The state legislature's Joint Revenue Committee set aside time during a recent meeting to learn how the wind industry is currently being taxed in the state; no bill on the subject was under discussion.
"It just turns out to be a lot more complicated than I thought it was. Folks have been looking into this," said Revenue Co-Chairman and Lander Sen. Cale Case in reference to taxation on wind.
The conversation spanned from how taxes would work if turbine blades are replaced to how the state's rate stacks up against others.
"Property taxes are fourth from the lowest as it relates to wind farms. It could probably be applied to virtually everything we tax with the exception of minerals," said Dan Noble, director of the Wyoming Department of Revenue.
Public testimony quickly took issue with the returning possibility of seeing an increase to the wind generation tax. It currently sits at $1 per megawatt (MW) hour.
Kara Choquette, communications director for two renewable energy development companies, pointed out that while property taxes may be low, it comes in conjunction with several other tax categories. All combined, a 2019 University of Wyoming report shows an incoming wind facility can expect to pay nearly double the amount in taxes than it would building in Colorado.
Amy Bach, city attorney in Rawlins, near where the 3000 MW Chokecherry and Sierra Madre Wind Energy Project is set, wanted to go on record to oppose any changes to taxation in wind.
Case intervened saying, "Ms. Bach, you do know that we're not considering a tax, right?"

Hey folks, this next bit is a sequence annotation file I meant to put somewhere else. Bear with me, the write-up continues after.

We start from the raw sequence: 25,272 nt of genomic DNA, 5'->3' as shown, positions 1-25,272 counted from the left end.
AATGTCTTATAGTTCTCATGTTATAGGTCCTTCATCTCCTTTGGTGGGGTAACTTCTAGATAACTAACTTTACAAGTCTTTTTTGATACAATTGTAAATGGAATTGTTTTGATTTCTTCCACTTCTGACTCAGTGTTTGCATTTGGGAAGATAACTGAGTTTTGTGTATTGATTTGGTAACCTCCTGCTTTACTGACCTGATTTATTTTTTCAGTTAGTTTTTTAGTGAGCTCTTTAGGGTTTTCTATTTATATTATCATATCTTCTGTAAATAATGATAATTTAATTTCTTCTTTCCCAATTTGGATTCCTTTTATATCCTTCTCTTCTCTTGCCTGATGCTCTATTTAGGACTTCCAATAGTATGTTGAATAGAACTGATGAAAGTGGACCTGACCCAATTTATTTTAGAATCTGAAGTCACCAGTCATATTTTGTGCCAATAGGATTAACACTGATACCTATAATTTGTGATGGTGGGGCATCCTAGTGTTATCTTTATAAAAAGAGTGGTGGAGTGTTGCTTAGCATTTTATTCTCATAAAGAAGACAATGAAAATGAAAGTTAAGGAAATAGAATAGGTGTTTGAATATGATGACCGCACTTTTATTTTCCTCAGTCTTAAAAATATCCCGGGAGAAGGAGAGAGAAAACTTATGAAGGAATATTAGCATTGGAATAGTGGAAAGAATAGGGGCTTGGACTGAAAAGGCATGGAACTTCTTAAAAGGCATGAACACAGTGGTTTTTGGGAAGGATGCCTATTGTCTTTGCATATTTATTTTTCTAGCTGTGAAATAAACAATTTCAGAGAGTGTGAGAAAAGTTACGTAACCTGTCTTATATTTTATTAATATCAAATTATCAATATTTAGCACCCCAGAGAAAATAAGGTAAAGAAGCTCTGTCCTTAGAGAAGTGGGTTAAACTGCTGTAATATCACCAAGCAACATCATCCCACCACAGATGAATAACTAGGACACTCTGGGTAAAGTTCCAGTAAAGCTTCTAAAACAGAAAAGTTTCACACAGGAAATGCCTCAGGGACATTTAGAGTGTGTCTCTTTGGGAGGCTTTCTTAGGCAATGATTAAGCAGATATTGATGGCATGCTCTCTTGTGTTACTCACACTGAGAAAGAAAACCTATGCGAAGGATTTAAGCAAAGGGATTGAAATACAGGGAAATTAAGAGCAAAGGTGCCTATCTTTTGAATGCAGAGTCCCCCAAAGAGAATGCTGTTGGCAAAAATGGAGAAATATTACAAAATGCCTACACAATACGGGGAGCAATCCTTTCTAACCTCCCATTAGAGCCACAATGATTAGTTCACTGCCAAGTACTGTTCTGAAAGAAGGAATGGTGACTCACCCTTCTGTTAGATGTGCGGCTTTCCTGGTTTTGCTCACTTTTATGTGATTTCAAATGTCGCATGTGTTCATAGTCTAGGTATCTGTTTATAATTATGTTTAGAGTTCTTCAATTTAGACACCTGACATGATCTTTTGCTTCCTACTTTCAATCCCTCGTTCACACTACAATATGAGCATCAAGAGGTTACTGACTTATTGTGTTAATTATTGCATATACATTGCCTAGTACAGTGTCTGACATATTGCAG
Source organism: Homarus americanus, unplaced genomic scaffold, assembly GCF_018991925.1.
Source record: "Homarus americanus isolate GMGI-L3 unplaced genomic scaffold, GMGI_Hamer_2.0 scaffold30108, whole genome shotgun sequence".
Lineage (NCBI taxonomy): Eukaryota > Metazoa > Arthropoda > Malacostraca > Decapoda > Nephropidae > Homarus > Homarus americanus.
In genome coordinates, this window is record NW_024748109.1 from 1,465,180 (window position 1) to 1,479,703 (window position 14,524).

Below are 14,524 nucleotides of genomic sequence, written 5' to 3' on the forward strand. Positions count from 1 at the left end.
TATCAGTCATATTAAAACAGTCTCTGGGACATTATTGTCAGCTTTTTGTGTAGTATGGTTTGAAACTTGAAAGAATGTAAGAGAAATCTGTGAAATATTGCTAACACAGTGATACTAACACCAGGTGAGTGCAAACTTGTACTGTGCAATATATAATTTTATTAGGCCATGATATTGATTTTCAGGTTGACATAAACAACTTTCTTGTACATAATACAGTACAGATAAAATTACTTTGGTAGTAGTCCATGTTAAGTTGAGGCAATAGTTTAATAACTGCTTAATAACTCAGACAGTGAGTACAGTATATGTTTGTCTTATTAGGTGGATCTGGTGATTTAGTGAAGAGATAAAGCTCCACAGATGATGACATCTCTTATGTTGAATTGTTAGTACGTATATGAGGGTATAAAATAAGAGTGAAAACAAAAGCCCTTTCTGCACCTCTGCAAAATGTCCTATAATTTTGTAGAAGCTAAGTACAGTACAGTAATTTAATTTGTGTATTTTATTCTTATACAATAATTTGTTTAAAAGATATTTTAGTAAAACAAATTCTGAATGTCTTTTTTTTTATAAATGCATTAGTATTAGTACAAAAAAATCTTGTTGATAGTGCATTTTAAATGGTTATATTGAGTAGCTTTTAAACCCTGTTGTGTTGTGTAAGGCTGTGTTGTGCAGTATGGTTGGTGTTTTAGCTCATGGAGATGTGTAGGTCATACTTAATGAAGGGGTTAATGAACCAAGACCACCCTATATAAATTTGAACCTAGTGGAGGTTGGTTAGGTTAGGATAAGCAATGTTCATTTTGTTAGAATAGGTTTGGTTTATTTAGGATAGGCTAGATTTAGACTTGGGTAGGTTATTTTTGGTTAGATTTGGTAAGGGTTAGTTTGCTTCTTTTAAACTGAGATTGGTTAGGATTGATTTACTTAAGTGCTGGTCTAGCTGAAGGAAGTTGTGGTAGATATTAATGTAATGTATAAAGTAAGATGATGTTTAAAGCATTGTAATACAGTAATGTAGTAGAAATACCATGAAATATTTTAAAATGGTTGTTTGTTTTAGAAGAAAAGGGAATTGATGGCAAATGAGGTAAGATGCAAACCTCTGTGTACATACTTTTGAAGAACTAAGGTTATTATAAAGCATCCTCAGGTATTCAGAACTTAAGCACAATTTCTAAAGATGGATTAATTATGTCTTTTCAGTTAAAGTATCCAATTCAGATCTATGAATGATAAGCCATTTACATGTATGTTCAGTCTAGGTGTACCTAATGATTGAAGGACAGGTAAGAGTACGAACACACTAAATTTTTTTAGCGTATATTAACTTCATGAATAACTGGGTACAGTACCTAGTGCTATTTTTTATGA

After hearing from further testimony, Case repeated himself saying existing taxes are all that's in discussion.
Terry Weickum, a former Carbon County commissioner, said the topic has come up countless times, though, over the past decade.
"The very fact we're discussing wind taxation again makes me and everybody involved with wind taxation kind of nervous," he said. "There's a lot of uncertainty about it and I hope that you can decide what you're going to do."
After hearing from a rancher opposed to a tax change, Case addressed the possibility of getting more revenue out of the wind industry.
"I'm just wondering if Wyoming seems to be a little bit more lucrative on the private land than other states and really doing very well, maybe there's money to be made even for the state of Wyoming in terms of our worst financial crisis ever," he said.
In August, Gillette Rep. Tim Hallinan told the revenue committee he had a bill draft underway to raise the generation tax, which hasn't yet been shared publicly. Hallinan said he thought a bill draft would be available by this meeting, but still spoke to the concept.
"I wonder why people here are so convinced that raising this tax by one dollar will cause us to lose all these businesses to our state. I don't think it's very likely and I wonder why so many of you people think that it is," he said.
The Joint Corporations, Elections & Political Subdivisions Committee voted earlier this month to sponsor and move forward with a bill that would remove the three-year tax exemption given to wind companies before the generation tax set in.